Lazard’s latest update evidences solar’s cost-efficiency momentum reaches across the world.

Whether cheaper systems such as crystalline utility-scale solar or pricier counterparts such as C&I rooftops, PV power now outcompetes gas peakers in the US, Australia, Brazil, India, South Africa and Japan, the firm’s estimations show.

However, Lazard noted, competitiveness is only one piece of the puzzle. “Without storage … these [solar and wind] resources lack the dispatch characteristics, and associated benefits, of such conventional technologies,” the consultancy pointed out.

The necessary alliances with storage systems will be helped along by the fact that economics are too improving for the latter, based on separate analysis by Lazard. Lithium-ion systems in particular have witnessed faster cost drops than alternative storage technologies, the firm said on Thursday.

“Lithium-ion, particularly for shorter duration applications, remains the least expensive of energy storage technologies analyzed and continues to decrease in cost, thanks to improving efficiencies and a maturing supply chain,” Lazard pointed out.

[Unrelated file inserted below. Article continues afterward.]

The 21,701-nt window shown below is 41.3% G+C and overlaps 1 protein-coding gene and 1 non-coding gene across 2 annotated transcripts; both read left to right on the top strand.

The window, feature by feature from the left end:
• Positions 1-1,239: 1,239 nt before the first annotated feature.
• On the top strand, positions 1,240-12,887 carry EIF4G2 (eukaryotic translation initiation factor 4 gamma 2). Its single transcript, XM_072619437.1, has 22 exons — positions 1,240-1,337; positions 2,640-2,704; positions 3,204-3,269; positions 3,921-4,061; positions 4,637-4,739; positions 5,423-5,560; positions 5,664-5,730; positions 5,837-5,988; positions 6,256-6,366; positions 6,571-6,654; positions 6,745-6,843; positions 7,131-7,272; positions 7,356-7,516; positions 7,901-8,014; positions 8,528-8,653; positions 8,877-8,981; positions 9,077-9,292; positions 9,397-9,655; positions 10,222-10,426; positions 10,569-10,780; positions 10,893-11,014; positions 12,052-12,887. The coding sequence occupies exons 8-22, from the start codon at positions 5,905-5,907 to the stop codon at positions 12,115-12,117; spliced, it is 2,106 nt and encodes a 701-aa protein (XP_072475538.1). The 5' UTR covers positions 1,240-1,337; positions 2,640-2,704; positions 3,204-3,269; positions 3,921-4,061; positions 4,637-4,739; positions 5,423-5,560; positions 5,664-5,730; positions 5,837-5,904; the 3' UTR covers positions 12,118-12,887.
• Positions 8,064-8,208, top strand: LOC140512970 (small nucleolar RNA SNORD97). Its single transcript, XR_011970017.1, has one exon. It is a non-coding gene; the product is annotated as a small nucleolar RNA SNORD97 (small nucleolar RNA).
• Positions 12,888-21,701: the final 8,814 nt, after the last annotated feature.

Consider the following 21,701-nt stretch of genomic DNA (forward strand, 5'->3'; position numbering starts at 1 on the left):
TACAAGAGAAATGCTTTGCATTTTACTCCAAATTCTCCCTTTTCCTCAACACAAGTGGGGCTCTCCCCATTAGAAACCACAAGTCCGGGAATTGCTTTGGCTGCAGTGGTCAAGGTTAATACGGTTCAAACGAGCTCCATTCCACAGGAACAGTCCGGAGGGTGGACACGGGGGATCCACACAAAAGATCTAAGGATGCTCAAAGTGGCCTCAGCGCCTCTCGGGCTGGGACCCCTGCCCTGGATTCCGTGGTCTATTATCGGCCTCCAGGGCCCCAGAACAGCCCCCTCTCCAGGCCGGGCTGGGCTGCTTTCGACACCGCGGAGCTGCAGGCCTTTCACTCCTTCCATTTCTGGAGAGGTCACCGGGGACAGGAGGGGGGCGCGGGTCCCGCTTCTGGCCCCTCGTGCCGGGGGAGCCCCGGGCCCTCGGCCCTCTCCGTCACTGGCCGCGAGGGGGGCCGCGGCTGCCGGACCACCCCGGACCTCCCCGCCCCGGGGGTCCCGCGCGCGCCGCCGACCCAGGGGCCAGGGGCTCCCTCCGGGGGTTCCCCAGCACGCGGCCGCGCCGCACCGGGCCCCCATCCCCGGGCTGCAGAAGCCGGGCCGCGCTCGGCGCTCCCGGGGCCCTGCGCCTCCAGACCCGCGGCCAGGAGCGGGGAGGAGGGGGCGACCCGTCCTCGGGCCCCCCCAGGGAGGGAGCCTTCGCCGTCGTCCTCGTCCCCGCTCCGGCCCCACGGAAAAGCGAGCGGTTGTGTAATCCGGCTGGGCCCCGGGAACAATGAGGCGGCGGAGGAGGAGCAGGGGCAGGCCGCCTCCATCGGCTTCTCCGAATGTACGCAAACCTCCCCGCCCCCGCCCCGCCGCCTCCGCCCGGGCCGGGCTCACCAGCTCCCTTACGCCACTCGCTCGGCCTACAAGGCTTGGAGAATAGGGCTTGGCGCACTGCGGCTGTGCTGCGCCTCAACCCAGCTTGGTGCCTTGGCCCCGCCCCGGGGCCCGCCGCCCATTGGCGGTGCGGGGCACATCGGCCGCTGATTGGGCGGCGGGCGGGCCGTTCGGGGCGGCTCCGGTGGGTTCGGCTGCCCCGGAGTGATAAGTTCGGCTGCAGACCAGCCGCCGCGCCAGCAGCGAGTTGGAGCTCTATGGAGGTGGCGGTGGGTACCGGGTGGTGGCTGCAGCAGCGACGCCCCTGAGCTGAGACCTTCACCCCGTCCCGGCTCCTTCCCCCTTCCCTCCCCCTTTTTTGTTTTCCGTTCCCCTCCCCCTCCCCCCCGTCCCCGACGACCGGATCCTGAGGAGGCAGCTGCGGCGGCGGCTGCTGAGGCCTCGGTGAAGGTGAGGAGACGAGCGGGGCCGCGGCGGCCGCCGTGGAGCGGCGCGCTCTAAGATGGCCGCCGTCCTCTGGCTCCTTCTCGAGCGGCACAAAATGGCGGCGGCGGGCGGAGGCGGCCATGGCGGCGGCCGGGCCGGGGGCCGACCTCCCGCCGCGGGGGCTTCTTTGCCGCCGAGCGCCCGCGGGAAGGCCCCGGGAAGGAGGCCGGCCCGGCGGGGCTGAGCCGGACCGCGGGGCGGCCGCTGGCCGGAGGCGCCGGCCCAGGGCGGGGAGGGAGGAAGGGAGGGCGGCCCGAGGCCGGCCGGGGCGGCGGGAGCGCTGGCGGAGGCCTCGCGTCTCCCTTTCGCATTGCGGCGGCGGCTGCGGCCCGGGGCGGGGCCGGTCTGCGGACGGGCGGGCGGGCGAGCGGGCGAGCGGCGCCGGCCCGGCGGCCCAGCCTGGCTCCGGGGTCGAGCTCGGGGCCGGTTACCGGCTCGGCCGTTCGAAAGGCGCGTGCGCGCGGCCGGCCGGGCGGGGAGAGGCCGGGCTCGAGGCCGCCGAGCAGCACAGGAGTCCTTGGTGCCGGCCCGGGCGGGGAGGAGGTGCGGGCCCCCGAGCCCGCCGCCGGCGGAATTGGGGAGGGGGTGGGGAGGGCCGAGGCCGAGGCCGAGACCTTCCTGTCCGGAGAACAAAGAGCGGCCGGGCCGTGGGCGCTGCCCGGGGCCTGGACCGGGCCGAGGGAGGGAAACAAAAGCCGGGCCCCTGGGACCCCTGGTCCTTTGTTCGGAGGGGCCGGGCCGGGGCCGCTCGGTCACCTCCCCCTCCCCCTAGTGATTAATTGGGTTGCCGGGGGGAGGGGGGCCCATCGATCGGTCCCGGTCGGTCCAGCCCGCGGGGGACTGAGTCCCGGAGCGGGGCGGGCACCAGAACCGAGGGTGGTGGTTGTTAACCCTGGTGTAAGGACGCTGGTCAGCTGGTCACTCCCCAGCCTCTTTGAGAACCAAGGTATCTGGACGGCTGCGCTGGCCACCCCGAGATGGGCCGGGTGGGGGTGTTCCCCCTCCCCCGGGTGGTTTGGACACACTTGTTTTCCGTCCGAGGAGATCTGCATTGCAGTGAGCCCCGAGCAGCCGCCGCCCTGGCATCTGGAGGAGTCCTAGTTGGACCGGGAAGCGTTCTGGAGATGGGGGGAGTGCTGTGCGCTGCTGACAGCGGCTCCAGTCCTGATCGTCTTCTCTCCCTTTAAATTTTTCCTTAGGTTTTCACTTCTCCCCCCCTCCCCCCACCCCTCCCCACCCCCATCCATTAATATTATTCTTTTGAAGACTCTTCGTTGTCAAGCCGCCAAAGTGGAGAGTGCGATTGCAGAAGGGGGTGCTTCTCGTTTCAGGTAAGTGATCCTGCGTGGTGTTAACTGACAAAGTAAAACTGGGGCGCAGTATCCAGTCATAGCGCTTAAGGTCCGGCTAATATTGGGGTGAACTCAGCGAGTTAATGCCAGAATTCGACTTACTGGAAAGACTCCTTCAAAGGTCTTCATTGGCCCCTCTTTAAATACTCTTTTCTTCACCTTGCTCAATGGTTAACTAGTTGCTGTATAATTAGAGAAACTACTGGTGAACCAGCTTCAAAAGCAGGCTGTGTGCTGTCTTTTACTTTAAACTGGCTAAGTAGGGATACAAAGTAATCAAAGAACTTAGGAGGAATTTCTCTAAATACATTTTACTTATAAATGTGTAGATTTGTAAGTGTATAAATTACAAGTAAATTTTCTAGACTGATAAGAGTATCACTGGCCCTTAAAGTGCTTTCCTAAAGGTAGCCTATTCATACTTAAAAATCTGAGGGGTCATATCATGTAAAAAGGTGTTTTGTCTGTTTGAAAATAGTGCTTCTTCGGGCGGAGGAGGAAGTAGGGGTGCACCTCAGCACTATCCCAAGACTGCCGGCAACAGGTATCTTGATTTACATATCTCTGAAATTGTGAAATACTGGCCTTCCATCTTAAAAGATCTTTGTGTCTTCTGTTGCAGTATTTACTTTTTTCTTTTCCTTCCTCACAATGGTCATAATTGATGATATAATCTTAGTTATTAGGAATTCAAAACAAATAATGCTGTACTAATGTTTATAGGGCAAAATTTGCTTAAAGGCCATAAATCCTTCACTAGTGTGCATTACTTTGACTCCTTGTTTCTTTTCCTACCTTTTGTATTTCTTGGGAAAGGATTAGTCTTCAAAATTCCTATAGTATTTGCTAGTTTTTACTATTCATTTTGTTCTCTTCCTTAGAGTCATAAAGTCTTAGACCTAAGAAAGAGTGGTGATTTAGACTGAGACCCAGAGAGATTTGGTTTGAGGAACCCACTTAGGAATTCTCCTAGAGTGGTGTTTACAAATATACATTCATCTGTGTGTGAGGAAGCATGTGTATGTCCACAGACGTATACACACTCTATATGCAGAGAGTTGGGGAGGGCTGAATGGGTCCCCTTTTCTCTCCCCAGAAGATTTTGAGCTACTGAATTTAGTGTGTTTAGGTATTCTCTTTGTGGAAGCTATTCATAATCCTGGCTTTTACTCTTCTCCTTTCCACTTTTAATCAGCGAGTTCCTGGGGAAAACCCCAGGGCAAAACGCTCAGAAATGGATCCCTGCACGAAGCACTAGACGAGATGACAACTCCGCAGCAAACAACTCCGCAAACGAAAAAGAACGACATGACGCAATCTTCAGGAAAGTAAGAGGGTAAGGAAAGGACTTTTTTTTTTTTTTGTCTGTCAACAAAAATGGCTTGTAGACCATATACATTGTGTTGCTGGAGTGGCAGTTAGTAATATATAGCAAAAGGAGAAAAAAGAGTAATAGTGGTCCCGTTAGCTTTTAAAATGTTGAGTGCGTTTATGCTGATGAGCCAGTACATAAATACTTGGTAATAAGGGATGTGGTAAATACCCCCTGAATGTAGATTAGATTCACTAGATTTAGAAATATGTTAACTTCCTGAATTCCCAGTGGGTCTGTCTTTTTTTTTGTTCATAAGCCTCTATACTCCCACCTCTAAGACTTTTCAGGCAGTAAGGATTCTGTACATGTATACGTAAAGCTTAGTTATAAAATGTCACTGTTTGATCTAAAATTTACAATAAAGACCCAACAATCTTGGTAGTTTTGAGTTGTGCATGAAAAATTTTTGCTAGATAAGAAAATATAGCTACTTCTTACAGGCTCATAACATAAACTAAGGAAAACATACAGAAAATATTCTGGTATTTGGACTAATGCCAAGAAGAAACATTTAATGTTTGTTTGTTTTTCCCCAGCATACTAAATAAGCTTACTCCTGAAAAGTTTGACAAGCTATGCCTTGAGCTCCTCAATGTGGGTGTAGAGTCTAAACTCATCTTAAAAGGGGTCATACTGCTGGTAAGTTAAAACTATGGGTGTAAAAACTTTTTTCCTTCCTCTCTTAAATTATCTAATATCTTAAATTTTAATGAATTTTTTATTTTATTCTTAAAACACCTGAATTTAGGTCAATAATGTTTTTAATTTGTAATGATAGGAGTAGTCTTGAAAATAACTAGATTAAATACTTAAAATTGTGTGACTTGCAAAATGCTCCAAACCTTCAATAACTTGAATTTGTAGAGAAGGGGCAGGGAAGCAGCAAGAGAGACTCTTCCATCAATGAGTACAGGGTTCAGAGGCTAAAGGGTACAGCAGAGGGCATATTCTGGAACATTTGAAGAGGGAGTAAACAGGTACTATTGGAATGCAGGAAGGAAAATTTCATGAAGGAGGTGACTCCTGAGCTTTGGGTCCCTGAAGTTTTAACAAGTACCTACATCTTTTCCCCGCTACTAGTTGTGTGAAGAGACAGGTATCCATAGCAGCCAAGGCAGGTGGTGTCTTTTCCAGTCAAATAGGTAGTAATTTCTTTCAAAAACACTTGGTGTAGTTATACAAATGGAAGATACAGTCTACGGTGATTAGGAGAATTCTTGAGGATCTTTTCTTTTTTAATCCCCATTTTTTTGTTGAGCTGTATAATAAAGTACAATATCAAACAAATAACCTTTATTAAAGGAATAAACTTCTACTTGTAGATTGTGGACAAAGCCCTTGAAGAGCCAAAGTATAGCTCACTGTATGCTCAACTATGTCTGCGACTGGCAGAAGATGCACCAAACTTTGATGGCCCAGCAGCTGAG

The firm’s LCOS update shows that – as in earlier years – cost gaps remain apparent across segments. For instance, front-of-meter LCOS differ between standalone wholesale (US$165-US$325) and solar-plus-storage wholesale (US$102-139).

The economical soundness of solar-plus-storage extends to the behind-the-meter segment, with hybrid C&I systems (US$223-384) outcompeting their standalone peers (US$485-1,042). As Lazard noted, residential hybrids face a more uphill climb, with LCOS in the US$457-663 range.

See here to browse Lazard's Levelized Cost of Energy Analysis (LCOE 13.0) and Levelized Cost of Storage Analysis (LCOS 5.0) in full

The prospects and challenges of solar's new era in Europe and beyond will take centre stage at Solar Media's Solar Finance & Investment Europe (London, 5-6 February) and Large Scale Solar Europe 2020 (Lisbon, on 31 March-1 April 2020).